John Antill

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1950 ballet performance of Antill's best-known work, Corroboree

John Henry Antill, CMG, OBE (8 April 1904 – 29 December 1986) was an Australian composer best known for his ballet Corroboree.


Antill was born in Sydney in 1904, and was educated and trained in music at Trinity Grammar School, Sydney[1] and St Andrew's Cathedral School.[2][3] Upon leaving school in 1920 he became apprenticed to New South Wales Government Railways. He left the railways five years later to study full-time at the New South Wales Conservatorium of Music under Alfred Hill. After he graduated he played in both the NSW State Orchestra and the Sydney Symphony Orchestra, and from 1932 to 1934 he toured with the J. C. Williamson Imperial Opera Company.

In 1936 he became assistant Music Editor with the Australian Broadcasting Commission (ABC). He remained with the ABC until his retirement in 1968, having taken up the position of ABC Federal Music Editor in the meantime.

His most famous work, Corroboree, was first performed as a concert suite in 1946. He based his composition on a real corroboree, which he witnessed in 1912 at La Perouse in Sydney. He had intended the work as a ballet, but it was not performed as such until 1950.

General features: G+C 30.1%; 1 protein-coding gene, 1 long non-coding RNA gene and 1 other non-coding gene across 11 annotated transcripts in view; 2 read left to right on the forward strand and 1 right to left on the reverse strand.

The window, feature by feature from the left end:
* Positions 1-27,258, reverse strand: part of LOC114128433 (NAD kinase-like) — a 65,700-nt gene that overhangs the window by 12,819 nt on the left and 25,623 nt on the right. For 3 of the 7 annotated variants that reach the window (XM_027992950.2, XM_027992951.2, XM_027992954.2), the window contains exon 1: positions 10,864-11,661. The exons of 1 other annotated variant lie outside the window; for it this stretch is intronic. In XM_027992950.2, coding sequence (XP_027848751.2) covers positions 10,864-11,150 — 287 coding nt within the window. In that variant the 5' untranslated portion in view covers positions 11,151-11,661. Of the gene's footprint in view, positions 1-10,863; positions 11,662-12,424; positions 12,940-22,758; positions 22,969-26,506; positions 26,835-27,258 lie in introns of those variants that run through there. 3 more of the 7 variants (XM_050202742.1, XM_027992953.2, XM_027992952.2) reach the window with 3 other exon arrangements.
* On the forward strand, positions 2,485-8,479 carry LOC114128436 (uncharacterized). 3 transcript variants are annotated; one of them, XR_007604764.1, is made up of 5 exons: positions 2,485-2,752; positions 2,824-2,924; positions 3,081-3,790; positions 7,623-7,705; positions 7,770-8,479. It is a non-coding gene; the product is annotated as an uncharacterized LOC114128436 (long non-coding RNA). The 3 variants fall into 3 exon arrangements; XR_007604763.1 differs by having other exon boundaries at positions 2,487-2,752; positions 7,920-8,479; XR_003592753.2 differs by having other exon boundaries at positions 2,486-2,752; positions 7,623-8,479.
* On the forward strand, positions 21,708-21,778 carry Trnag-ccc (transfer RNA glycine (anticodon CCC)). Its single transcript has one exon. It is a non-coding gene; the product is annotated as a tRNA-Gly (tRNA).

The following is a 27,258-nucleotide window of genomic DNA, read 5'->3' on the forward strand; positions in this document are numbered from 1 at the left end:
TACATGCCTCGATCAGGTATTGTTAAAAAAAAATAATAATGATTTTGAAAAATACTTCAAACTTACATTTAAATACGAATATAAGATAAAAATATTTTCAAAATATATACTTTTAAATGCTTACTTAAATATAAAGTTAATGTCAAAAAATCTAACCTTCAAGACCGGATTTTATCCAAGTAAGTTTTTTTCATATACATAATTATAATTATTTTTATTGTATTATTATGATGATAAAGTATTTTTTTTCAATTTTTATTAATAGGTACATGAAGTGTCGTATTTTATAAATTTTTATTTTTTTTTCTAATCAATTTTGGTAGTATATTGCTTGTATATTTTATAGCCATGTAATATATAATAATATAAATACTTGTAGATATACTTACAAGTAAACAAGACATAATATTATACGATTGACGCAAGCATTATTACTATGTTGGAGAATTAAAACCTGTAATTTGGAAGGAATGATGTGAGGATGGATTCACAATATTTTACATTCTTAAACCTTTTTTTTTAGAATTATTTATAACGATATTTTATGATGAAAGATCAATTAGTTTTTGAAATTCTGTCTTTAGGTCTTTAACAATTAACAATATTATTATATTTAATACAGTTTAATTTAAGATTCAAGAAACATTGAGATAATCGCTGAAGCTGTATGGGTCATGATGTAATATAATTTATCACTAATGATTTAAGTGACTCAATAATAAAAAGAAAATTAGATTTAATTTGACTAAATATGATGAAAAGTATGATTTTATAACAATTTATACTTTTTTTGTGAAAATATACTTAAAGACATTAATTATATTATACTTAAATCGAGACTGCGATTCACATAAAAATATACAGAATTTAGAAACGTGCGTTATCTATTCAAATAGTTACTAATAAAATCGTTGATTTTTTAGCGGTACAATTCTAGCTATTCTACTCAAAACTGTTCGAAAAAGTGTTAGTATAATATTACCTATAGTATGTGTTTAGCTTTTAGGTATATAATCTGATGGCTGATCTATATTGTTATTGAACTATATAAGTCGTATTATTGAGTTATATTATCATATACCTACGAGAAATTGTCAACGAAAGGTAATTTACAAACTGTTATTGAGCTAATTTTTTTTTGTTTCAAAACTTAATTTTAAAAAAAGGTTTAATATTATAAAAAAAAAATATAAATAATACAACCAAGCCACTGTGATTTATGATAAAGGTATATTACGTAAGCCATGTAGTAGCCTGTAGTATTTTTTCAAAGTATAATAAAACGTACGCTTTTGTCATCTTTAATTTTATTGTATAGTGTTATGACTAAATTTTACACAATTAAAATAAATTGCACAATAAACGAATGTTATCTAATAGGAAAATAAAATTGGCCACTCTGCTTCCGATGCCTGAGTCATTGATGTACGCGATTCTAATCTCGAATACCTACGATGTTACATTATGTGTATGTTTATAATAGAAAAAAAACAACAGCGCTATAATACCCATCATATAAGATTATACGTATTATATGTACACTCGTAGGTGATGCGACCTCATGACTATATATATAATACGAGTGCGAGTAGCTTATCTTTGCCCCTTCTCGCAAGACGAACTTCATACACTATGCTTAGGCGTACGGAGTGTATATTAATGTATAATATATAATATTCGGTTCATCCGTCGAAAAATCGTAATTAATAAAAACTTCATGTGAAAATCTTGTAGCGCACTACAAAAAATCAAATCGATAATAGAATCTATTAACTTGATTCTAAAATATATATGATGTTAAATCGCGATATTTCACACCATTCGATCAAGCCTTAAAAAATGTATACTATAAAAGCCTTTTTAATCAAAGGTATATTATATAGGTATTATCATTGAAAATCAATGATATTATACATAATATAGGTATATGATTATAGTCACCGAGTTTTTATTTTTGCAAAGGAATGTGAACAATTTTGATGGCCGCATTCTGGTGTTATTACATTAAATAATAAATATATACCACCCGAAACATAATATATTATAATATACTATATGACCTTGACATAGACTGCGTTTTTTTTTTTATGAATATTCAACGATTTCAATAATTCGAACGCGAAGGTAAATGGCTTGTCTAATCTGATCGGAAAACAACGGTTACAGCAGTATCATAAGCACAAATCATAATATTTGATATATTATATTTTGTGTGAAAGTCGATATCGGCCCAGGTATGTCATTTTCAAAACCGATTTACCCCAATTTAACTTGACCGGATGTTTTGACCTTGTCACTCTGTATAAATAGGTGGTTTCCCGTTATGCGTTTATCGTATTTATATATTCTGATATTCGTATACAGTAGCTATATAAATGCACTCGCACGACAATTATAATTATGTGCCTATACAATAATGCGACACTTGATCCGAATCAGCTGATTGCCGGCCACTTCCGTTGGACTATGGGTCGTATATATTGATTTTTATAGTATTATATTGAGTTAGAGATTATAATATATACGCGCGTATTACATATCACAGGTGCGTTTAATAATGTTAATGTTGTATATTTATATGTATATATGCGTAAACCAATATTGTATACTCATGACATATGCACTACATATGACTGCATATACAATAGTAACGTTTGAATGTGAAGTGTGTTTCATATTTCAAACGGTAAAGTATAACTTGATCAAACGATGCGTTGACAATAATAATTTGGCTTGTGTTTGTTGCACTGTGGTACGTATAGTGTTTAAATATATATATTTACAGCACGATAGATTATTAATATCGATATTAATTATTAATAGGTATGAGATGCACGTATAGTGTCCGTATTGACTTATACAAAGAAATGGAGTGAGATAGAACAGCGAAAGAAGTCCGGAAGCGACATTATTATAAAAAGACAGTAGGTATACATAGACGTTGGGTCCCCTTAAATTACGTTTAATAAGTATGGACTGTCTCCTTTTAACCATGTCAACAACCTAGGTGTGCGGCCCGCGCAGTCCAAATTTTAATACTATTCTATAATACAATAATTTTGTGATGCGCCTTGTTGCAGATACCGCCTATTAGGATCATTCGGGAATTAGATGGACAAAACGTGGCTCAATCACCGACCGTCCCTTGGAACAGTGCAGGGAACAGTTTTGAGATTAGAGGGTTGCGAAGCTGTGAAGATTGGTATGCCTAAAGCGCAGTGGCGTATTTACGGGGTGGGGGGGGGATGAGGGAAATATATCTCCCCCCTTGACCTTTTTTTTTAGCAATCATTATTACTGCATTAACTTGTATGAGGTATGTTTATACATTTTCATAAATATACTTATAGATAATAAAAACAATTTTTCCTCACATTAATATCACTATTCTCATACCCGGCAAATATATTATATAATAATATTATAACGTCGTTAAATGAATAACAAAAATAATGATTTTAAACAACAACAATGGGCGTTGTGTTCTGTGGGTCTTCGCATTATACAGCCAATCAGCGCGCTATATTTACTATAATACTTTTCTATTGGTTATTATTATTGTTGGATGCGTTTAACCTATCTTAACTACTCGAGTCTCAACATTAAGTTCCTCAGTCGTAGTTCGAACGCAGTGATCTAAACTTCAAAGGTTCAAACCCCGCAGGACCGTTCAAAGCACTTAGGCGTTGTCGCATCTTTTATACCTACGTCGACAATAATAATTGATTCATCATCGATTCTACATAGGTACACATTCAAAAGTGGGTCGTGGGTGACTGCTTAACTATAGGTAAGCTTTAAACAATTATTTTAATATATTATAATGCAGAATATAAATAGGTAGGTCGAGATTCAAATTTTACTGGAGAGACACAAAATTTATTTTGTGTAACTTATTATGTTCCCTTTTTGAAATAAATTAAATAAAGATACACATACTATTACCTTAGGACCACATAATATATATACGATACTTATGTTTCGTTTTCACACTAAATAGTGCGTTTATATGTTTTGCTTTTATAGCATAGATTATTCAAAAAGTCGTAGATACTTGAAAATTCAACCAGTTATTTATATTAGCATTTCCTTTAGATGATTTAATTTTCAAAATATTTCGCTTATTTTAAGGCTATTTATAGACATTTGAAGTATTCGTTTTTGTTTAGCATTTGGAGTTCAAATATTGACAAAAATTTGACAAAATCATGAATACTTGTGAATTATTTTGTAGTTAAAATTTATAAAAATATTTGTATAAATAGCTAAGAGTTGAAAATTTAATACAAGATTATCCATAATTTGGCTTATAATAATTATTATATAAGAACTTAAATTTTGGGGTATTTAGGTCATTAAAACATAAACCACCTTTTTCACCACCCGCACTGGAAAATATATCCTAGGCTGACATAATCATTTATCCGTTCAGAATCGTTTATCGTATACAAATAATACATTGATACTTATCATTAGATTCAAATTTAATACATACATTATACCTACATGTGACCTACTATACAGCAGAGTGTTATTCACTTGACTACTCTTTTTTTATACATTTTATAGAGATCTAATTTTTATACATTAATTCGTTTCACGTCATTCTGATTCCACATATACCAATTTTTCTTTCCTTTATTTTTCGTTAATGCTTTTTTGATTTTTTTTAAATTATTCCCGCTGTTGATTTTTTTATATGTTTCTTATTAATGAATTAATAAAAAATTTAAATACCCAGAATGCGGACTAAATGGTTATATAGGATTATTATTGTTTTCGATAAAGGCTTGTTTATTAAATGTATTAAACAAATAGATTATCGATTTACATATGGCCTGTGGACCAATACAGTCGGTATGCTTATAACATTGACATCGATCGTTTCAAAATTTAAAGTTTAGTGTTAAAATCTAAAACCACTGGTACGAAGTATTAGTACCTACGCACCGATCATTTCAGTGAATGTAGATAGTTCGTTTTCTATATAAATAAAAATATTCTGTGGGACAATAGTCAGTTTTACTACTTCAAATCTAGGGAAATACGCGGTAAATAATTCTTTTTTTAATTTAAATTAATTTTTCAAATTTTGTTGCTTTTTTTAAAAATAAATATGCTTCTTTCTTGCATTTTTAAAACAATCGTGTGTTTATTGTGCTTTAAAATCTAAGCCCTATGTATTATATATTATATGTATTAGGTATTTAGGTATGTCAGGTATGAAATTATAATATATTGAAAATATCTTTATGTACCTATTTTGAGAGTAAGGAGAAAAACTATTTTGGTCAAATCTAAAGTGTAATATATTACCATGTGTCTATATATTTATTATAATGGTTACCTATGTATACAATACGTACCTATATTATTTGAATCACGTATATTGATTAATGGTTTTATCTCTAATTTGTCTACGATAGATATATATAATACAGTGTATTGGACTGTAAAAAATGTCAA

The 1950 ballet premiere of this work was hailed as a "coming-of-age" milestone in Australian cultural life,[4] although to modern eyes it appears a quaint and disconcerting period piece reflecting dated views of indigenous Australia. A new version of the ballet, performed in 1954, was choreographed by American-born dancer, choreographer and writer Beth Dean who, with her Australian husband Victor Carell, spent eight months in parts of central and northern Australia to capture a more authentic understanding.[4] The National Museum of Australia holds a large collection of costumes, props and ephemera from the Dean production. Dean and Carell also wrote a biography of John Antill titled Gentle Genius, published in 1987.[5]

In 1971, Antill was appointed an Officer (OBE) of the Order of the British Empire for services to Australian music.[6] In 1981, he was made a Companion of the Order of St Michael and St George (CMG).[7] In 1985, the year before his death, he received an Honorary Doctorate in Creative Arts from the University of Wollongong.


  1. ^ "Papers of John Antill (1904-1986)". Finding Aids: Manuscripts. National Library of Australia. 2004-08-11. Retrieved 2007-09-23.
  2. ^ Archived June 15, 2005, at the Wayback Machine.
  3. ^ St Andrew's Cathedral School,
  4. ^ a b Potter, M. (2004) “Corroboree”. NATIONAL Library of Australia News, March 2004 Volume XIV No. 6, pp.11-14
  5. ^ Dean, B. and Carell, V. (1987) Gentle genius, a life of John Antill. Sydney: Akron Press
  6. ^ It's an Honour: OBE
  7. ^ It's an Honour: CMG

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